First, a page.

The chemical composition of water is H2O, but the cultural composition is more like H2 uh-oh.
It appears we are the only species stupid enough to systematically poison ourselves.
We all know there is fluoride in the water, put there to ward off dental decay. It’s a mass prescription for mass consumption and essentially a toxic waste product routinely fed to humans through their taps.
In 2006, the National Academy of Science completed a 450-page study for the Environmental Protection Agency and found that the current standards for fluoride are not protective of the safety of Americans. Earlier, the House Committee on Science exposed gross inadequacies in the testing of fluoridation in our water. And still many of us get our dose with every turn of the faucet.
And while we’re questioning fluoride, notice that our dentist has us “swish” and spit, but we ingest our fluoridated tap water. Isn’t that a bit like drinking sunscreen to prevent a sunburn?
Then there’s chlorine, put in the water supply once the volume of sewage overwhelmed our waterways and treatment plants. But no amount of chlorination can kill off all the new products that our treatment plants were never designed to filter. Anti-microbial soaps enter the water, yet our treatment plants rely on microbial action to detoxify the water. There’s paint, fingernail polish, hair dye, every kind of chemical, rubber debris from our tires hitting the road, asphalt sweat from our rooftops and even pharmaceuticals.
The rivers in Germany were tested and found to have enough pharmaceuticals in the water to allow therapeutic doses of Lipitor and estrogen, along with six other frequently prescribed medicines. But if that upsets you, no worries. There was also enough Prozac in the water to cheer you right up. Hospitals and pharmacies have to make special efforts to discourage the public from flushing old prescriptions down the toilet. Perhaps the pharmaceutical companies can pay for it – they’re the ones that sell us too much of what we didn’t need in the first place.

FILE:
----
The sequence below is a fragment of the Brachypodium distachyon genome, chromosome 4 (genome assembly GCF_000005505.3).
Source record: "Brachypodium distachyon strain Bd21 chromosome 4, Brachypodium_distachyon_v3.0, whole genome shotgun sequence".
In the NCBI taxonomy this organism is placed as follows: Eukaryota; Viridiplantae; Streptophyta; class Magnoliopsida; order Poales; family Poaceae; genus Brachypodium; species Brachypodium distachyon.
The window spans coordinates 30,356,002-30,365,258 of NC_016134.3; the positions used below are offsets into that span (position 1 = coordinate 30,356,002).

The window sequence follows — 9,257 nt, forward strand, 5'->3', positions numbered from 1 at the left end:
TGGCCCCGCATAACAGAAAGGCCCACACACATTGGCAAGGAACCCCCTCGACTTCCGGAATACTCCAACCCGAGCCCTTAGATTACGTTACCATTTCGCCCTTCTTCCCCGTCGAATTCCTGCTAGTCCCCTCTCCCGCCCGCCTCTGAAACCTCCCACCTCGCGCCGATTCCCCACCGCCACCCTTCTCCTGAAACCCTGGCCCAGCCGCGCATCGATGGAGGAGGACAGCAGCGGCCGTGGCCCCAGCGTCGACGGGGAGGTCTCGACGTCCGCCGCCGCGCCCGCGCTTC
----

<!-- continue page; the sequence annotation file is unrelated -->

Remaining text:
We use detergents to cut grease on our dishes and clothes, never stopping to think that the slimy scales of fish and the waxy coat on kelp will be “cut” as well. That’s bad enough, but the products are over-designed, made to cut through the toughest grease and erase the worst stain. How is it we clean so well while at the same time dirtying the planet?
Then there’s 100 million tons of fertilizer entering our oceans each year, and 53 billion gallons of wastewater spilling into our rivers from the textile industry alone. In Kentucky, a coal operation spilled 300 million gallons of coal sludge into the Coldwater Creek. That’s 30 times larger than the Exxon oil spill in Alaska.
Regulations are not keeping us safe; they are merely keeping us from being poisoned all at once. Maybe what we need is those robots from “The Hitchhiker’s Guide to the Galaxy.” They were called MISPWOSOs because they worked in the Maximegalon Institute of Slowly and Painfully Working Out the Surprisingly Obvious. The big corporations insist the health danger from our water is inconclusive. The robots could convince the corporations that what we want is surprisingly obvious. We want conclusive water.
Joy Colangelo’s is an occupational therapist in Monterey, Calif., and author of “Embodied Wisdom: What our anatomy can teach us about the art of living.” She can be reached at bellpg@AOL.com.